Saturday, May 01, 2010

Times goes on and things change, they just do...

Housing downturns, reasons why? What happens when a parcel of land gets to it's highest valued use? Let's assume for a moment that the housing market and the transfer of parcels of land follows what we've been talking about in class. Over time the parcels of land will transfer from one user to another based on their highest and most valued use. This is represented by the sales price between two parties. In our modern land transfer system this is skewed by governmental policies such as zoning however we may assume that the transfer is the highest and most valued land use under the existing rules and regulations.

So why do house prices ever go down? It's because of the dynamic nature of people and the decisions they make and the trial and error nature of people's decisions. We've been talking about this in class and here is an example of it. What if you buy a parcel of land and the attached improvements (real estate speak for buildings) and you pay more for it then anyone else has and maybe ever will. Maybe you didn't get what you expected out of the land parcel and it's improvements. Maybe if it was a business it didn't turn the profit that you expected and the sales price you paid was a 'mistake' in that it wasn't worth the return it provided. Many of these factors transform themselves into some degree of risk and uncertainty. They may also be further exacerbated by risk from outside parties regarding financing and fund availability. When their value on the parcel changes and goes down another steps up to take place as it's owner.

So what does this have to do with Urban Economics? It's a manifestation of how the decisions of previous land owners and their actions may change the opportunity costs of current or future owners. Which do some degree may change specific uses of land parcels, how they are valued and how other uses change around them. We've talked about how business and residential parcels develop simultaneously and prices change dynamically. This I believe is a contribute to the way communities develop and are shaped. A misconception is that real estate always goes up in value but here is one reason and I think a baseline reason why this may not always be the case.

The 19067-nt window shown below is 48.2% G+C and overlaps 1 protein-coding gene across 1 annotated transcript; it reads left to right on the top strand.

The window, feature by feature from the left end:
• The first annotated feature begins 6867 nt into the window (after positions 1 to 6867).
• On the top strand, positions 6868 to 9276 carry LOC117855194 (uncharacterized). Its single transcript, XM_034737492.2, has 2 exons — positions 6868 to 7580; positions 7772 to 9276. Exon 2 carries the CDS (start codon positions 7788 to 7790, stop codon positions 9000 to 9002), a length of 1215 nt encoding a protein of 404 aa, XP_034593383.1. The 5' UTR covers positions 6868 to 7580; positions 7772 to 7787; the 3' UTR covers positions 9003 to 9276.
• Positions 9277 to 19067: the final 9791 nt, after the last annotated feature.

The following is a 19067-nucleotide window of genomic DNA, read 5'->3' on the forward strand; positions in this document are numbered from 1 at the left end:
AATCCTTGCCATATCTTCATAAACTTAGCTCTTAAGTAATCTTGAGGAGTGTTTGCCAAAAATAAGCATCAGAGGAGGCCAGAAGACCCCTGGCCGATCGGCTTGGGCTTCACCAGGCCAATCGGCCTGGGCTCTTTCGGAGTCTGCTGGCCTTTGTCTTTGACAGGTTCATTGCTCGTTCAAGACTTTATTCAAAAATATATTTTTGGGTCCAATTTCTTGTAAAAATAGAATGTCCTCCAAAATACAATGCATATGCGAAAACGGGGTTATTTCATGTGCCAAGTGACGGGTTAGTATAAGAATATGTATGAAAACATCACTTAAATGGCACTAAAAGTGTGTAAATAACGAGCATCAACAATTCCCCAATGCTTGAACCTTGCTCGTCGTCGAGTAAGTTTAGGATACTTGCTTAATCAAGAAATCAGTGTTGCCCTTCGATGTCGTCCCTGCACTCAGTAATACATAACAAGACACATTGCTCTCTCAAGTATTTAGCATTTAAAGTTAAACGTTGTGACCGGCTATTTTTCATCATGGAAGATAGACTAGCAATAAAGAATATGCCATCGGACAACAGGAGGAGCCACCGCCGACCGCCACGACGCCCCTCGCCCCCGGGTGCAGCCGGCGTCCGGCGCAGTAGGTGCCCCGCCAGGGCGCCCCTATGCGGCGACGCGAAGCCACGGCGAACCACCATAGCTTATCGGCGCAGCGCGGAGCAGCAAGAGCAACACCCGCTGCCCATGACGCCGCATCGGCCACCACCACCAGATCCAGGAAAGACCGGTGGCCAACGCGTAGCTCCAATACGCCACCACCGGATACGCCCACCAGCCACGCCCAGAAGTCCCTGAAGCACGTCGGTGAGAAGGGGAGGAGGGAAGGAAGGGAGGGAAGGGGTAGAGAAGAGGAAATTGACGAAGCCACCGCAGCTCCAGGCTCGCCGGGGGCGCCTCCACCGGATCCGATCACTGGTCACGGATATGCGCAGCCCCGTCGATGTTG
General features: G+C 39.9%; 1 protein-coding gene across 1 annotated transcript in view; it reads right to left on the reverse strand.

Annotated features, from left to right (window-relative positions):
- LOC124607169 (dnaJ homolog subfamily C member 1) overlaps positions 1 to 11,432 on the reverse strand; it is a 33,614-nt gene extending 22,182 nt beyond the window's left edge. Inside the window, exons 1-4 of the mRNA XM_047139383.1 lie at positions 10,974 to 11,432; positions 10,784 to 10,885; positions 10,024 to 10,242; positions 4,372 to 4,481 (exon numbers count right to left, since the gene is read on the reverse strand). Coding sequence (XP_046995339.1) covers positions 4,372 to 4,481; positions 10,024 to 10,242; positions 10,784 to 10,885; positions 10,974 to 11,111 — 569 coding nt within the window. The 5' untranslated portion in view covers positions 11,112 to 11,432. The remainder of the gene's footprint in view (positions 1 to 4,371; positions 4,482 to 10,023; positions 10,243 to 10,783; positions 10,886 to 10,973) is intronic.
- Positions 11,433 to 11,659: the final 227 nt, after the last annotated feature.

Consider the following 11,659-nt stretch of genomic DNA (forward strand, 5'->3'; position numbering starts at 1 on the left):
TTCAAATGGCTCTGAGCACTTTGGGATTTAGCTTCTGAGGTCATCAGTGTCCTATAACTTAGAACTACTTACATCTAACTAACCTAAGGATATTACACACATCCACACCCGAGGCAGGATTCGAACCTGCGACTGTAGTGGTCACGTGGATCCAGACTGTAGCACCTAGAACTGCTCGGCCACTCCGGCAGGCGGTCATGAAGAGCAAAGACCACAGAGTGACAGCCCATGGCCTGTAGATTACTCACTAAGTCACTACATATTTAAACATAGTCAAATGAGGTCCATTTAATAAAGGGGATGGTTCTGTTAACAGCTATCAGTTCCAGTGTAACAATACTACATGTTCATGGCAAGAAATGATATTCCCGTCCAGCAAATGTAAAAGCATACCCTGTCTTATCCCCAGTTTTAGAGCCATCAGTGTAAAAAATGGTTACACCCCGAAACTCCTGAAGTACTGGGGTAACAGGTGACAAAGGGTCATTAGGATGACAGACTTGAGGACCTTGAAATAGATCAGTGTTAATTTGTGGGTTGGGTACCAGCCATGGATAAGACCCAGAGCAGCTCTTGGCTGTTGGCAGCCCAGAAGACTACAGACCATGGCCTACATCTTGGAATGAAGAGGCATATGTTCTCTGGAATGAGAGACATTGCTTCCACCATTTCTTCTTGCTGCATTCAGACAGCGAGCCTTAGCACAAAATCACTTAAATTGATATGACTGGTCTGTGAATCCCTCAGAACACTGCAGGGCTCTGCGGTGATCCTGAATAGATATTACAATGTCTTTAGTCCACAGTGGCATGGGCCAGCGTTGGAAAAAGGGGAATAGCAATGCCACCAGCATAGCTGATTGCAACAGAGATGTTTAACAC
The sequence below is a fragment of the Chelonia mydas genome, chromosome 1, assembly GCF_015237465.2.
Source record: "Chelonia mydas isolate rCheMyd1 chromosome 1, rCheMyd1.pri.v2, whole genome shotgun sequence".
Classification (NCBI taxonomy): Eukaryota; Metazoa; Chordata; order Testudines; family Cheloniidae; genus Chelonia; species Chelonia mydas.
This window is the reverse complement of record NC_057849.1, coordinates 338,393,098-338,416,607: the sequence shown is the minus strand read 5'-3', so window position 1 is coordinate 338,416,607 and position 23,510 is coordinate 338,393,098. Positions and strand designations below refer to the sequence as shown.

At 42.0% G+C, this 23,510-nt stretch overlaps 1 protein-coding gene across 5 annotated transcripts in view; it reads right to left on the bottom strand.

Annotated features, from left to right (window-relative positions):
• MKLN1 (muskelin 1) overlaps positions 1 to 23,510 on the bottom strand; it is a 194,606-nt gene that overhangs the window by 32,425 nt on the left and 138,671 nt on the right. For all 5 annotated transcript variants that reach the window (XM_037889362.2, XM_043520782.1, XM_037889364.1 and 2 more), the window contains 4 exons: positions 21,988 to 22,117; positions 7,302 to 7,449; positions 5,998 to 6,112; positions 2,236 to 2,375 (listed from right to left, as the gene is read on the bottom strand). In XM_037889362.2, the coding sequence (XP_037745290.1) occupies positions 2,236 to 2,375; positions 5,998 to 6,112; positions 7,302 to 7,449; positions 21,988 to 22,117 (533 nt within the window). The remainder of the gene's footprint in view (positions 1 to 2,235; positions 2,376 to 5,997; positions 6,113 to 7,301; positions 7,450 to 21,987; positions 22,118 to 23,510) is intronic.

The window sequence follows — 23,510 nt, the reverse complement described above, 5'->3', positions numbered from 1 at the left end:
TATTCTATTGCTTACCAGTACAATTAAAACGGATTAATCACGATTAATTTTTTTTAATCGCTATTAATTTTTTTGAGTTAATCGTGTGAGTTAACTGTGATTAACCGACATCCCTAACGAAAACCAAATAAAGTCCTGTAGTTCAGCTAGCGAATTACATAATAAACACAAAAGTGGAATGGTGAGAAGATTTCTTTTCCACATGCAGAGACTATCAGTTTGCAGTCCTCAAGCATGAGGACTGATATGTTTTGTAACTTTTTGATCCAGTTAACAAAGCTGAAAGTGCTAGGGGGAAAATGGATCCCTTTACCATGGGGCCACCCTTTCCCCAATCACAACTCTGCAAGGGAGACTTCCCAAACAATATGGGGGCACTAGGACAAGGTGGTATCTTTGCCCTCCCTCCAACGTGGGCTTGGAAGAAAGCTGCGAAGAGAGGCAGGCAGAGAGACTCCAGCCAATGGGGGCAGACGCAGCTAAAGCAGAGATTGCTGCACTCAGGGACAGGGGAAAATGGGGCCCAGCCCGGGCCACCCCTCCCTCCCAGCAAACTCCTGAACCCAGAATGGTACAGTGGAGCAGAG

1 comment:

Larry Eubanks said...

I agree that parcels of land will be subject to uncertainty and to trial and error and to mistakes. Over time, I expect, as I think you do, each land parcel to end up in the most highly valued use (constrained as you suggest by government actions). But, the beginning of your post makes reference to not just one parcel but land values in general perhaps falling. It seems to me you don't really tackle that question. You stick to an analysis for one parcel at a time.

Of course this recession involves parcels in general decreasing in value. What might explain that? To consider an answer you might want to read the following: